As a basketball coach, I'm a visible person. And I think in most cases, I am the first Jewish person that most of my players have met.
But I gotta' tell you, when we pray, and we talk about God, I think they find some common ground with messages that they heard growing up.
In February 2008, Coach Bruce Pearl led the University of Tennessee men's basketball team to the number one ranking in the nation for the first time in the school's history. But his efforts at team-building extend beyond the court, where he tries to bridge religious and cultural differences among his players.
Welcome to Voices on Antisemitism, a free podcast series of the United States Holocaust Memorial Museum made possible by generous support from the Oliver and Elizabeth Stanton Foundation. I'm Daniel Greene. Every other week, we invite a guest to reflect about the many ways that antisemitism and hatred influence our world today. Here's University of Tennessee men's basketball coach, Bruce Pearl.
Growing up in Boston, there was tremendous racial tension. Neighborhoods were segregated, by not only race and religion, but ethnic backgrounds. And there was not a melting pot. It was a boiling pot.
And being Jewish, and playing sports, it was an interesting combination. There was a stereotype that existed that we weren't very tough, we weren't very physical, we weren't able to compete athletically. And so I spent so much of my younger days in athletics breaking down stereotypes.
Basketball's been very, very good to me. And it's been able to take me all over the world. And every time I've gone to Europe I've visited a concentration camp.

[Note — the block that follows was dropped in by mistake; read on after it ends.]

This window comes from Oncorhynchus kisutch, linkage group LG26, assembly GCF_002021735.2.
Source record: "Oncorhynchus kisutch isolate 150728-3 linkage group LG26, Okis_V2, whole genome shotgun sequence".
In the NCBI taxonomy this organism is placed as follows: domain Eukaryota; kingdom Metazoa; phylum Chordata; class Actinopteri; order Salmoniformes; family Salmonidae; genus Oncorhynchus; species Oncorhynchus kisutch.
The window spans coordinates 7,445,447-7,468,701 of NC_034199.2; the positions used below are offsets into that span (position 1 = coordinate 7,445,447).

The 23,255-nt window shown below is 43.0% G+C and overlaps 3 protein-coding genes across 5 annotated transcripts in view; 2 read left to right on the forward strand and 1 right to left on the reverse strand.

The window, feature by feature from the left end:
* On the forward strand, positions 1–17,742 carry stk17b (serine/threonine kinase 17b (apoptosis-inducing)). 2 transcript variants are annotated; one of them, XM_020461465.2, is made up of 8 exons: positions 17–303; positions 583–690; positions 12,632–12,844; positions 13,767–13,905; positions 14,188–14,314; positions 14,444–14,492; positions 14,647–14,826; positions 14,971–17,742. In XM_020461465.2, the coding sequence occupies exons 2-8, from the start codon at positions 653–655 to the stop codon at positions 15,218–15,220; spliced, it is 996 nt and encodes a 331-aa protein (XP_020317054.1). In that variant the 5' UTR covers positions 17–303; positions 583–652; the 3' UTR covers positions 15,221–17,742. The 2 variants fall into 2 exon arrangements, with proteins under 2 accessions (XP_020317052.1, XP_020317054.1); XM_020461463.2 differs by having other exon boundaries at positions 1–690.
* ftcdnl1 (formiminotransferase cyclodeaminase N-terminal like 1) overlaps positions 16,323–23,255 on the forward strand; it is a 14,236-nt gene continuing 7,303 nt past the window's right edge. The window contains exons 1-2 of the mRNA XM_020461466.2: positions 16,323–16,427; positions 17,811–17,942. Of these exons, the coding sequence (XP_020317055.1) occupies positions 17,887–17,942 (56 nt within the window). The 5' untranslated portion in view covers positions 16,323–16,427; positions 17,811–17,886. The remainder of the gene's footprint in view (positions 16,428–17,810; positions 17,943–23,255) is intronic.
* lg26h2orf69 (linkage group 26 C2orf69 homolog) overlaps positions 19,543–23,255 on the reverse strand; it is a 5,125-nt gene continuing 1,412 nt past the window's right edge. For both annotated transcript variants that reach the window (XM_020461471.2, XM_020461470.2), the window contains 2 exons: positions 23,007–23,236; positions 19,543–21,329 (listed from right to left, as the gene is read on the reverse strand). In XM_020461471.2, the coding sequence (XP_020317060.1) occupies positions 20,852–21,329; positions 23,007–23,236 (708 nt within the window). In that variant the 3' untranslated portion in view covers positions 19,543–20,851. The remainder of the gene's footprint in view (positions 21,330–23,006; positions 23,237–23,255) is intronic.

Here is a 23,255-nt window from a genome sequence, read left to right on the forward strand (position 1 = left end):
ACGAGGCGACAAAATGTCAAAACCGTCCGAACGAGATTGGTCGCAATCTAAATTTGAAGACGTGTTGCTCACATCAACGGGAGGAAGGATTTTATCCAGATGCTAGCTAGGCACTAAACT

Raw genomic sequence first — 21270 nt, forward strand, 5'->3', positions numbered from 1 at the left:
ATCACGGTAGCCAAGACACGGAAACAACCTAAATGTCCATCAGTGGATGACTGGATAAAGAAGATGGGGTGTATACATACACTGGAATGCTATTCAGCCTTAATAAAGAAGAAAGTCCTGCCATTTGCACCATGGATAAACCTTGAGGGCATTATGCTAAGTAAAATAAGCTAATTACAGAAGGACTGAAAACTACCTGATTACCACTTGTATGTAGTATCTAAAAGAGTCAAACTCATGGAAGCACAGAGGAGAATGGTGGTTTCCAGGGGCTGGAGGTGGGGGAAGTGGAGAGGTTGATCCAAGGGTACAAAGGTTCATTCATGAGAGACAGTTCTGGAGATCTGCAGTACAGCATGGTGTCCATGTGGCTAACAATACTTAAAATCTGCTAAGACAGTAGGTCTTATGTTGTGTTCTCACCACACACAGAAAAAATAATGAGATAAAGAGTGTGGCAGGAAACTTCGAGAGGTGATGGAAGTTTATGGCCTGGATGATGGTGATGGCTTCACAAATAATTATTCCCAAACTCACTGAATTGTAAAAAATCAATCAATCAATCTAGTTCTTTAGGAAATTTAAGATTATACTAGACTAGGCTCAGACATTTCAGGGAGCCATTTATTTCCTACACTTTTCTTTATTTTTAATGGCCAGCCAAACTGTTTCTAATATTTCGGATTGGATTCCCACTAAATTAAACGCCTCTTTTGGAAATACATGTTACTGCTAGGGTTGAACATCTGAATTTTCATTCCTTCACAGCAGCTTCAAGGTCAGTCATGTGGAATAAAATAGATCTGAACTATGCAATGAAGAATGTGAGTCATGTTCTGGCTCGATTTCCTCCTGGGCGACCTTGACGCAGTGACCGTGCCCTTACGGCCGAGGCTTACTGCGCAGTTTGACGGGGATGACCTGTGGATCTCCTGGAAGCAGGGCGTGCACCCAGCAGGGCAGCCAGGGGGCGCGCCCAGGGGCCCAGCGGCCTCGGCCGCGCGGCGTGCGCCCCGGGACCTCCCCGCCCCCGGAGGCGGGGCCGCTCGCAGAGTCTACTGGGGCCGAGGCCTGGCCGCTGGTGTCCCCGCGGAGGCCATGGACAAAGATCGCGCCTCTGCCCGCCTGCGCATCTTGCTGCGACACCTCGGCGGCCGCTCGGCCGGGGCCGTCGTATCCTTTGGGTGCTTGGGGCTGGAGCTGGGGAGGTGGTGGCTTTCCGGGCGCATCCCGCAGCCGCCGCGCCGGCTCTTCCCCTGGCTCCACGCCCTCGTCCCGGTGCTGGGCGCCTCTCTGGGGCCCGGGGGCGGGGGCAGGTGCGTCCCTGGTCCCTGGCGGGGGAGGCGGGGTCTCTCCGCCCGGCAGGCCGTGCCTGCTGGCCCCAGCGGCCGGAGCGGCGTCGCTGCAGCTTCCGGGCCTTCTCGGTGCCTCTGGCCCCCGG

We went to the Czech Republic, and on this particular visit I did have my entire team with me. There were several that didn't even know anything about the Holocaust. They had kind of heard about it, but it wasn't something that was really discussed.
And the questions that came up from my players made this visit worth everything. They wanted to know: Why? And what did these people do that they brought them to this terrible place and imprisoned them, and tortured them, and murdered them—men, women and children?
And they asked questions about racism, and why is it that African Americans are supposed to dislike Jews? And we got to talk about that.
For me as a coach and a teacher, my whole thing is to bring my team together, to accept each other's differences, to tolerate one another, and that helps us become a great team.
And that's what societies have got to try to do—take different people from different backgrounds, come together with a common goal. And so I think those are some great lessons for my players to have learned.
Voices on Antisemitism is a free podcast series of the United States Holocaust Memorial Museum. Join us every other week to hear a new perspective on the continuing threat of antisemitism in our world today. We would appreciate your feedback on this series. Please visit our website, www.ushmm.org.